The Rise and Fall of the Miraculous Vespas by David F.Ross

Way back in April 2015, my Book of the Month was the hilariously, yet poignantly brilliant The Last Days of Disco by David F.Ross. Since then, I’ve eagerly awaited Ross’s follow up novel, The Rise and Fall of the Miraculous Vespas. When it arrived in the post with a vinyl record of the Miraculous Vespas one-hit wonder and containing an interview with Max Mojo (voiced by Colin McCredie), band manager and one of the main protagonists of the book, I was beside myself with excitement. (I’m actively searching for someone who would be willing to offer their record player so I can actually listen to this wonderful blast from the past!)

The Rise of the Miraculous Vespas picks up where The Last Days of Disco leaves off, although a lot of the main characters from the first book are only bit parts in this next instalment, as the focus shifts to the criminal Kilmarnock underworld, with it’s rich, often-eccentric characters and tells the tale of how Max Mojo and his big ambitions for the Miraculous Vespas come to be part of a larger plan to protect the fragile Kilmarnock criminal status quo against the threat of the McLarty gang, who have previously been ousted from Kilmarnock but are planning a big comeback.

Like it’s predecessor, this book is incredibly funny and had me giggling to myself at regular intervals. Ross has a real flare for comedy and I knew this would be a really enjoyable read, purely based on his hilarious one-liners and amusing build up of farcical situations. There are two many brilliant one-liners to mention but a particular favourite of mine was:  “He now resembled a fine bottle of red, where before he had been a shook-up bottle of Vimto.”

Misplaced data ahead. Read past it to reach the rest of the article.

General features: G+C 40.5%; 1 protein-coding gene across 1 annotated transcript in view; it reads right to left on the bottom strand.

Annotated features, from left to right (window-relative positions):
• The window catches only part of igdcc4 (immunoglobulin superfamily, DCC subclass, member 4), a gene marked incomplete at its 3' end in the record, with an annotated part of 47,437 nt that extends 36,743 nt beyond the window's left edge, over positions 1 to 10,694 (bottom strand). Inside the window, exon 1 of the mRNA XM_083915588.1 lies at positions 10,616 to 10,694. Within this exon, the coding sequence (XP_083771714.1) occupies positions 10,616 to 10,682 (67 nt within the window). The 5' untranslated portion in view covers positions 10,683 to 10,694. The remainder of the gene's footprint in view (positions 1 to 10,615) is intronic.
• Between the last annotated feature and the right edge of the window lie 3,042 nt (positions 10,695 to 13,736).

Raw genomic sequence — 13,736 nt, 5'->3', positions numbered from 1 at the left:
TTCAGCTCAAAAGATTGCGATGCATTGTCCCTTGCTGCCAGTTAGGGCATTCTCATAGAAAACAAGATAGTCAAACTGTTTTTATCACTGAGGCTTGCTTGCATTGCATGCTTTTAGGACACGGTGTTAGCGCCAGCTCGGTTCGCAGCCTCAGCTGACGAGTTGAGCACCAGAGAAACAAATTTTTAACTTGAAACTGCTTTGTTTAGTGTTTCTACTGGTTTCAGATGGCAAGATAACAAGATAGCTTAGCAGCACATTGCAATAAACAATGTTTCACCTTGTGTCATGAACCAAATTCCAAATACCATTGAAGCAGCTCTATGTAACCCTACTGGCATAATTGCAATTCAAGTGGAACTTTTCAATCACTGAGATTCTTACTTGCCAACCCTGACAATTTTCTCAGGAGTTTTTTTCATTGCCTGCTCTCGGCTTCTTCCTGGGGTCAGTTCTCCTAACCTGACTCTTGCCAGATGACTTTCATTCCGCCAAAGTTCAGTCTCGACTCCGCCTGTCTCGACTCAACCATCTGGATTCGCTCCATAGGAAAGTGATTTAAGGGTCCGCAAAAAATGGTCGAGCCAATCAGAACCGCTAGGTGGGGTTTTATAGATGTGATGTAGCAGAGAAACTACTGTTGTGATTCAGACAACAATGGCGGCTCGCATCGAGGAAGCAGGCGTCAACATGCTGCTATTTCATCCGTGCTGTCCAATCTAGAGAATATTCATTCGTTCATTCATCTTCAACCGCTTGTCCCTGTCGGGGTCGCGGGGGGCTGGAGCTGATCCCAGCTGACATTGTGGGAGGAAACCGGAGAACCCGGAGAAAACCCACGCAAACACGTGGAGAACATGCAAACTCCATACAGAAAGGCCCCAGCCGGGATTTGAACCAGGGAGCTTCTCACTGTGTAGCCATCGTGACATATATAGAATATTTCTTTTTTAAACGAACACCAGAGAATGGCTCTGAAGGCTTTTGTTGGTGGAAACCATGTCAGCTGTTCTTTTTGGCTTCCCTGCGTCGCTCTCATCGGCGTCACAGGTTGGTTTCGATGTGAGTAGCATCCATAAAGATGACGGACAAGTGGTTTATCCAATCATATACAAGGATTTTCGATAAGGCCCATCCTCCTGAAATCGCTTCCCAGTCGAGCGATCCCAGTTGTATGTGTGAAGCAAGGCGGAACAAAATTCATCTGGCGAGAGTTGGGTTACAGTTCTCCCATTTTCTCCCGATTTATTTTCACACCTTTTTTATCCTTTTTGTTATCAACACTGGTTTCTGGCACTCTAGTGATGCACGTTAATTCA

Yet Ross hasn’t just written a book to make his readers laugh. As with The Last Days of Disco, there are a number of poignant moments throughout the book that seem to creep up on the reader when they least expect it. The narrative is so well balanced in terms of generating an array of emotions in the reader that even when Ross evokes an image of sadness, the reader knows that there will be a moment of hilarity just around the next page.

However, it is the characters that make this novel so brilliant. Max Mojo is a young man with a dream and serious mental health issues following a head trauma. He has moments of complete lucidity and other moments where he is battling with his inner voice telling him to lose control in any given situation. The other Miraculous Vespas band members are also intriguing for a variety of reasons; a complete bunch of misfits equally as individual as each other. In comparison to the Old Firm of criminals such as Washer Wishart (Max Mojo’s dad) and Fat Franny Duncan, it seems that confidence and individuality breeds success, which gives the reader a sense of hope that despite Max Mojo’s and his Vespas issues, they could just succeed. Ross’s characters complement each other so well and the picture he creates of 1980’s Kilmarnock life containing the nostalgic reminders of the news of the day, with musical markers along the way, makes for a really interesting and enjoyable read.